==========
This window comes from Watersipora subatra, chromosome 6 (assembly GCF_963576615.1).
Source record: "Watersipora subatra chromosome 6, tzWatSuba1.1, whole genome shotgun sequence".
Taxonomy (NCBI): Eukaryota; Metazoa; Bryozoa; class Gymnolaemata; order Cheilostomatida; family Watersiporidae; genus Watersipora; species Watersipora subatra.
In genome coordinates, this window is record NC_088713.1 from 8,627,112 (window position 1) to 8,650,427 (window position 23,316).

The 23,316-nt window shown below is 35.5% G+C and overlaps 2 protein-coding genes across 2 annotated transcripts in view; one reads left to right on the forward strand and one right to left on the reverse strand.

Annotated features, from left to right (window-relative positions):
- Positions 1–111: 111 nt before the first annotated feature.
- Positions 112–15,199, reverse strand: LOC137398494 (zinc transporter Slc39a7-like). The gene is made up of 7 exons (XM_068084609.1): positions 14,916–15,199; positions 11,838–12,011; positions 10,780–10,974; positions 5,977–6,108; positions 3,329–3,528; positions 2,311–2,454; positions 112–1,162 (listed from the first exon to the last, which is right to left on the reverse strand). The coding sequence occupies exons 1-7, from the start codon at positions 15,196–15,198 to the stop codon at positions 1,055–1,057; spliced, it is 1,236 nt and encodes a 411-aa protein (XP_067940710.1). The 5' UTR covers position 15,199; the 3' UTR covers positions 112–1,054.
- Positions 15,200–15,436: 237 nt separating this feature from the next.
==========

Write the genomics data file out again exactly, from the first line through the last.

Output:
This window comes from Watersipora subatra, chromosome 6 (assembly GCF_963576615.1).
Source record: "Watersipora subatra chromosome 6, tzWatSuba1.1, whole genome shotgun sequence".
Taxonomy (NCBI): Eukaryota; Metazoa; Bryozoa; class Gymnolaemata; order Cheilostomatida; family Watersiporidae; genus Watersipora; species Watersipora subatra.
In genome coordinates, this window is record NC_088713.1 from 8,627,112 (window position 1) to 8,650,427 (window position 23,316).

The 23,316-nt window shown below is 35.5% G+C and overlaps 2 protein-coding genes across 2 annotated transcripts in view; one reads left to right on the forward strand and one right to left on the reverse strand.

Annotated features, from left to right (window-relative positions):
- Positions 1–111: 111 nt before the first annotated feature.
- Positions 112–15,199, reverse strand: LOC137398494 (zinc transporter Slc39a7-like). The gene is made up of 7 exons (XM_068084609.1): positions 14,916–15,199; positions 11,838–12,011; positions 10,780–10,974; positions 5,977–6,108; positions 3,329–3,528; positions 2,311–2,454; positions 112–1,162 (listed from the first exon to the last, which is right to left on the reverse strand). The coding sequence occupies exons 1-7, from the start codon at positions 15,196–15,198 to the stop codon at positions 1,055–1,057; spliced, it is 1,236 nt and encodes a 411-aa protein (XP_067940710.1). The 5' UTR covers position 15,199; the 3' UTR covers positions 112–1,054.
- Positions 15,200–15,436: 237 nt separating this feature from the next.